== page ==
Restaurant Man by Joe Bastianich

67%

11 Critic Reviews

Joe Bastianich, one of the most talented and successful restaurateurs of his generation, has written “Restaurant Man"...But beware, you’re going to have to wade through a lot of backbiting, tough-guy posing and petty score-settling to get to the meat of the matter.
-LA Times

Synopsis

“The best, funniest, most revealing inside look at the restaurant biz since Anthony Bourdain’s Kitchen Confidential.” —Jay McInerney

With a new foreword by Mario Batali

Joe Bastianich is unquestionably one of the most successful restaurateurs in America—if not the world. So how did a nice Italian boy from Queens turn his passion for food and wine into an empire? In Restaurant Man, Joe charts a remarkable journey that first began in his parents’ neighborhood eatery. Along the way, he shares fascinating stories about his establishments and his superstar chef par tners—his mother, Lidia Bastianich, and Mario Batali.

Ever since Anthony Bourdain whet literary palates with Kitchen Confidential, restaurant memoirs have been mainstays of the bestseller lists. Serving up equal parts rock ’n’ roll and hard-ass business reality, Restaurant Man is a compelling ragu-to-riches chronicle that foodies, businessmen, and aspiring restauranteurs alike will be hankering to read.
 

About Joe Bastianich

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JOE BASTIANICH opened his first restaurant, Becco, with his mother, Lidia, in 1993. He and partner Mario Batali have since established some of New York's most celebrated restaurants, including Babbo, Del Posto, Lupa, Esca, Otto Enoteca Pizzeria, and Eataly, as well as restaurants in Los Angeles and Las Vegas. He also appears as a judge on Fox TV's Master Chef.
 
Published May 1, 2012 by Viking Adult. 288 pages
Genres: Biographies & Memoirs, Cooking, Political & Social Sciences, Business & Economics. Non-fiction
Bestseller Status:
icon31
Peak Rank on May 20 2012
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Weeks as Bestseller
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Critic reviews for Restaurant Man
All: 11 | Positive: 7 | Negative: 4

Kirkus

Excellent
Mar 01 2012

Distinctly Italian with a twist of Queens, Bastianich displays a palpable love of good Italian food and wine throughout his humorous reflections on how he became one of the best-known restaurant owners in New York City.

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WSJ online

Below average
Reviewed by MOIRA HODGSON on May 04 2012

Mr. Bastianich writes in a vigorous, swaggering style; outspoken, unapologetic, self-congratulatory and score-settling. His attack-dog prose, a cross between Anthony Bourdain and Holden Caulfield, is littered with profanities and phrases such as "totally awesome" and "withering douchebag"

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Star Tribune

Below average
Reviewed by Curt Schleier on May 19 2012

Part of the problem is his seemingly unending need to prove his street creds, mostly by cursing...Though he runs restaurants that have received three- and the rarer four-star review, he sadly comes across as a McDonald's kind of guy.

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The Washington Post

Excellent
Reviewed by Tim Carman on May 14 2012

The book is a raw, throbbing nerve of a biography: If Bastianich has any intellectual filters, he checks them at the door here, and “Restaurant Man” is the better for it.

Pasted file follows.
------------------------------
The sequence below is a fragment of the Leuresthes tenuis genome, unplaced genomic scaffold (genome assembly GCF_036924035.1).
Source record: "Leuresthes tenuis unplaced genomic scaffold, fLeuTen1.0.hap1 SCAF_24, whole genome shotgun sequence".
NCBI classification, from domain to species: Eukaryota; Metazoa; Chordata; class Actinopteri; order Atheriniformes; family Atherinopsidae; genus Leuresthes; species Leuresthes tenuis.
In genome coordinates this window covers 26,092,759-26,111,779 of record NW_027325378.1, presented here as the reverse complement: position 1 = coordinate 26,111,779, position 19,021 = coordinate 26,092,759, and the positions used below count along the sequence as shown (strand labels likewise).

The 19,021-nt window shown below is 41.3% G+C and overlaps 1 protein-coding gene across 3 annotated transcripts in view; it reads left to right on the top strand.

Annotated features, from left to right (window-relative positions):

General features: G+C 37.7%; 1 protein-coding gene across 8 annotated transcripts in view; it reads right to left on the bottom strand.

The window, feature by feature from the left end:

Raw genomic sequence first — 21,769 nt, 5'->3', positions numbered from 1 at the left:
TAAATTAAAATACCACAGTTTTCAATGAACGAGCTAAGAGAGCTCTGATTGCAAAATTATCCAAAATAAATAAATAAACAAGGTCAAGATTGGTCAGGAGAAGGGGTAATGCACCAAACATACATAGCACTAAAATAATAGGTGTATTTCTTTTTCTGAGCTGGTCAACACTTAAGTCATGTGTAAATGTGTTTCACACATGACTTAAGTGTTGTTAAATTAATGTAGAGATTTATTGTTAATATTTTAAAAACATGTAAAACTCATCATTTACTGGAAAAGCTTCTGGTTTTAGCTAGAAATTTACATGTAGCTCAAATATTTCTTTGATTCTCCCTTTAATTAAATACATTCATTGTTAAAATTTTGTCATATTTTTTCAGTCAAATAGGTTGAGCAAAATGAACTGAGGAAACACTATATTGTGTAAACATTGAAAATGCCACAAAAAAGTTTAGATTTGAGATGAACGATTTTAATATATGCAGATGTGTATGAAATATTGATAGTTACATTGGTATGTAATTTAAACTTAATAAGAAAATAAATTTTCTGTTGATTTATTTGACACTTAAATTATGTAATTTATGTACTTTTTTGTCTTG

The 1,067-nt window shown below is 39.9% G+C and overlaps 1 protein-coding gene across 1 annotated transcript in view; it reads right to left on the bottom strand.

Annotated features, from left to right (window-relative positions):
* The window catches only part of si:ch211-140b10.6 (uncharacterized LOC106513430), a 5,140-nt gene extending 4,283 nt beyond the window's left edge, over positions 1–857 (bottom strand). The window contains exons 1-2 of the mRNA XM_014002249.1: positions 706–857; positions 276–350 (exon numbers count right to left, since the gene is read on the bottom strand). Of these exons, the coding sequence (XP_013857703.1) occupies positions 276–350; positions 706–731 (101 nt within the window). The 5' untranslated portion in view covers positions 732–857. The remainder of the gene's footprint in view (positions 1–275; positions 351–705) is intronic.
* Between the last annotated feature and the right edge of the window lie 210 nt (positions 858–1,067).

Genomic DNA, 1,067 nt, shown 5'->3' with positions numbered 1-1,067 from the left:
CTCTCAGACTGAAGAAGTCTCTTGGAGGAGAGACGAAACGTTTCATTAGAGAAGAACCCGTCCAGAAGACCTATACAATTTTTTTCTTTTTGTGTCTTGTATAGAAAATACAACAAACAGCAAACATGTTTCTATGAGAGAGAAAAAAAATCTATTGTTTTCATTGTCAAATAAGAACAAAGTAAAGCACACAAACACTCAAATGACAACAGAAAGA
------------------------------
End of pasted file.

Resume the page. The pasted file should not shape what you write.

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New York Observer

Excellent
Reviewed by Foster Kamer on May 30 2012

Restaurant Man is funny, often surprising, and if anything, illuminating.

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LA Times

Below average
Reviewed by Russ Parsons on May 14 2012

Joe Bastianich, one of the most talented and successful restaurateurs of his generation, has written “Restaurant Man"...But beware, you’re going to have to wade through a lot of backbiting, tough-guy posing and petty score-settling to get to the meat of the matter.

Read Full Review of Restaurant Man | See more reviews from LA Times

Food Republic

Excellent
Reviewed by Emily Saladino on Jun 21 2012

Less a memoir than a puckish primer to the business of hospitality, Bastianich’s Restaurant Man (Viking Press, May 2012) rightfully sits alongside Anthony Bourdain’s seminal Kitchen Confidential, pulling readers into the complex inner workings of the restaurant industry. It’s compulsively readable.

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oanow

Below average
Reviewed by Jim Sikes on Jun 15 2012

“Restaurant Man” is not for everyone. The movie rights probably aren’t selling well. It won’t be on lots of Christmas lists. Many people won’t get far enough to realize that this book is pretty good in its own way

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Star Chefs

Excellent
Reviewed by Deanna Dong

Especially for a memoir/business manual, Restaurant Man is an entertaining read, a blend of heartfelt family history, practical advice, and insider stories

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Where Pen Meets Paper

Good
Reviewed by Andrew Jacobson on May 31 2012

Restaurant Man serves as an incredible memoir of a man fighting destiny, but it also serves as an excellent guide for anyone wishing to enter the restaurant business.

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Fred Foodie

Good
Reviewed by Fred on Jun 14 2012

He writes with a direct, f-bomb laden style that had me laughing out loud at times.He is definitely a person I would love to hang out with

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Reader Rating for Restaurant Man
73%

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